MC: I think ministers have been completely behind the curve. Owen Patterson should have ordered tests on those burgers when they were withdrawn three weeks ago, we’d now be in a position to tell the consumers how far the adulteration has gone or whether they are able to trust processed meat. Instead he had his panic summit yesterday, he got the supermarkets in, failed to invite the local authority caterers in and some of these very big companies providing food to hospitals and schools, where people don’t have the choice about what they’re going to eat.

DM: Given that you said it could have been in the food chain for at least ten years, what’s a couple of weeks? It doesn’t really make that much of a difference does it?

MC: I’m not saying it has been in the food chain for ten years.

DM: Well it could have been, we just don’t know.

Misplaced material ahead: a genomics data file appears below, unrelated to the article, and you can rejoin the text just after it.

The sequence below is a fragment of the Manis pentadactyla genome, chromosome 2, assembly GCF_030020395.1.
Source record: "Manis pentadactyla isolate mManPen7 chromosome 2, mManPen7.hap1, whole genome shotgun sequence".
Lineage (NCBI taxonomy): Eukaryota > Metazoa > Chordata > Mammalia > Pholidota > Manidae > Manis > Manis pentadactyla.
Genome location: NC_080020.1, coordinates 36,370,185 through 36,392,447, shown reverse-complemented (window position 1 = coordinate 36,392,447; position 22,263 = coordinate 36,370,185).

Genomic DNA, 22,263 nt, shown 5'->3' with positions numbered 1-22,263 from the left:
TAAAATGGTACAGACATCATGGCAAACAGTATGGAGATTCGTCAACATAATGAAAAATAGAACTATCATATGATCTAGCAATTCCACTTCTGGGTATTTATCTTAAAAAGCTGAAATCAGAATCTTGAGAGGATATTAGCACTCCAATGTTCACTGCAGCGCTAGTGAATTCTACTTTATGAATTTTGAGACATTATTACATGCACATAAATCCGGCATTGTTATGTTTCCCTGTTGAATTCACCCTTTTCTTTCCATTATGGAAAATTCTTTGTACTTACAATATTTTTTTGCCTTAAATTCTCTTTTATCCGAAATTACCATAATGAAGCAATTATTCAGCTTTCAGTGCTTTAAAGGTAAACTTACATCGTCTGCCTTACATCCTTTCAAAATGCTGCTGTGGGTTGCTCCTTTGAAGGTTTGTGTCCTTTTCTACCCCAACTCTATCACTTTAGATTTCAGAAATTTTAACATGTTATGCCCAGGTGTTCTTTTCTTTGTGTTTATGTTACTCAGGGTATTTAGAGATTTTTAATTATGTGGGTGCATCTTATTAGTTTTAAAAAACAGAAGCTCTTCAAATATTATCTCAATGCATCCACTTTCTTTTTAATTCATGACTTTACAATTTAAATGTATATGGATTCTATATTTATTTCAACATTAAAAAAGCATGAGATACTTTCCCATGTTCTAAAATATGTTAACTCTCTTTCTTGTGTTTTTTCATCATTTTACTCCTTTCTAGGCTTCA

MC: Well these products are mostly consumed in continental Europe because horse is not part of our culture, it’s not something we eat in this country but what we don’t know … what we do know is what hasn’t happened in the last month. What hasn’t happened is Ministers haven’t been liaising with their Irish counterparts and I’m not clear whether the police are actually involved in the United Kingdom either. I’ve passed on material to the police on Friday, I’ve made an offer to Owen Patterson to make that available and I’ve shared that with the FSA yesterday.

DM: But of course from the consumer end of things, what the consumer wants to know is that they are eating what it says on the packaging and how do we go about sorting that out and sorting it out quickly, given that the tentacles seem to have spread at least all over Europe?